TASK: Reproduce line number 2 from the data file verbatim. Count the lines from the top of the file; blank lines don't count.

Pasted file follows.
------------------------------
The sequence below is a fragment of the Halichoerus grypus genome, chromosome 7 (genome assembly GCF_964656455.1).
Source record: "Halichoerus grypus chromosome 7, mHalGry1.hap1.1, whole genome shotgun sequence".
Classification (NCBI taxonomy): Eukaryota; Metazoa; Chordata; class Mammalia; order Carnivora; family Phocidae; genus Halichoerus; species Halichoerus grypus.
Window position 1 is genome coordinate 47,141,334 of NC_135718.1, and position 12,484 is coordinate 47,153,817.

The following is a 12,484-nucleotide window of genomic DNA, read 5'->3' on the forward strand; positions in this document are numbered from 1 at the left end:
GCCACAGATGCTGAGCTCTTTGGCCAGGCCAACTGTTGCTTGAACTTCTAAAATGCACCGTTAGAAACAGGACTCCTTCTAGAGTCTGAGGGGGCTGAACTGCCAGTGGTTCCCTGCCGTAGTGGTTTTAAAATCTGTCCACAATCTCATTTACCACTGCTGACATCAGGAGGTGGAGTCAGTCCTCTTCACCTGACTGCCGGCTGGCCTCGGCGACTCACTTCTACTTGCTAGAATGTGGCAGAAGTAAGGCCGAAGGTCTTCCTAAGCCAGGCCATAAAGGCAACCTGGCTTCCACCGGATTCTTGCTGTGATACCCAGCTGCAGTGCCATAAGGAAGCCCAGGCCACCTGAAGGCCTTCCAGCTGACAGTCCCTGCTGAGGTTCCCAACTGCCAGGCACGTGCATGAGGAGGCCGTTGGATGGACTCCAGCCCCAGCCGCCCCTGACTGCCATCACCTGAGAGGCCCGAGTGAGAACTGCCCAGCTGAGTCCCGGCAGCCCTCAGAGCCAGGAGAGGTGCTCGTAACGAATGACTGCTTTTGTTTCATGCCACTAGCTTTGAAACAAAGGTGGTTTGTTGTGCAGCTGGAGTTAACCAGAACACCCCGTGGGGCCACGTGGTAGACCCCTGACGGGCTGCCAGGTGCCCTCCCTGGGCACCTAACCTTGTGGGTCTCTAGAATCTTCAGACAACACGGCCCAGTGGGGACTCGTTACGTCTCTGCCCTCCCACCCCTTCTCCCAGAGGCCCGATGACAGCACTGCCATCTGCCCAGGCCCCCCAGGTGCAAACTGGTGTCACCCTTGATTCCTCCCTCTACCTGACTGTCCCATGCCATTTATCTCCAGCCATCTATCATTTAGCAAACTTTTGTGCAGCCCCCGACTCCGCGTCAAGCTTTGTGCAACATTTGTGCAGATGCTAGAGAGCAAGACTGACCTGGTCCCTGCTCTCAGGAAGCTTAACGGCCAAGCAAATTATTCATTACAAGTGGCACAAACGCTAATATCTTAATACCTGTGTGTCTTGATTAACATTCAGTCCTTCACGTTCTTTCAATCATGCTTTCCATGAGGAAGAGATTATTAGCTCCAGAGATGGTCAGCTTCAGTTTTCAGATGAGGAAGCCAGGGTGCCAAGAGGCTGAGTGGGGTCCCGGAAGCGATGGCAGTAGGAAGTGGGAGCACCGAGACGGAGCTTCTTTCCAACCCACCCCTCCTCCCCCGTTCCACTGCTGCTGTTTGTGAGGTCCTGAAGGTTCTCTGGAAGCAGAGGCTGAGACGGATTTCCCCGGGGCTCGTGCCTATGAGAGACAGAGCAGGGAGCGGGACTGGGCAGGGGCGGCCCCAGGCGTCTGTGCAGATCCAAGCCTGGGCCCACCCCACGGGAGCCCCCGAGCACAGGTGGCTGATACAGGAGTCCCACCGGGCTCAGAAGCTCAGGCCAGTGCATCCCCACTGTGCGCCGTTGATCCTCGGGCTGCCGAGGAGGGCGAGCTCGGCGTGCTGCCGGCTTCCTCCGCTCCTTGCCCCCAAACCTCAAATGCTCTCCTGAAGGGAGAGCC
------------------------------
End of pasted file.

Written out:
Source record: "Halichoerus grypus chromosome 7, mHalGry1.hap1.1, whole genome shotgun sequence".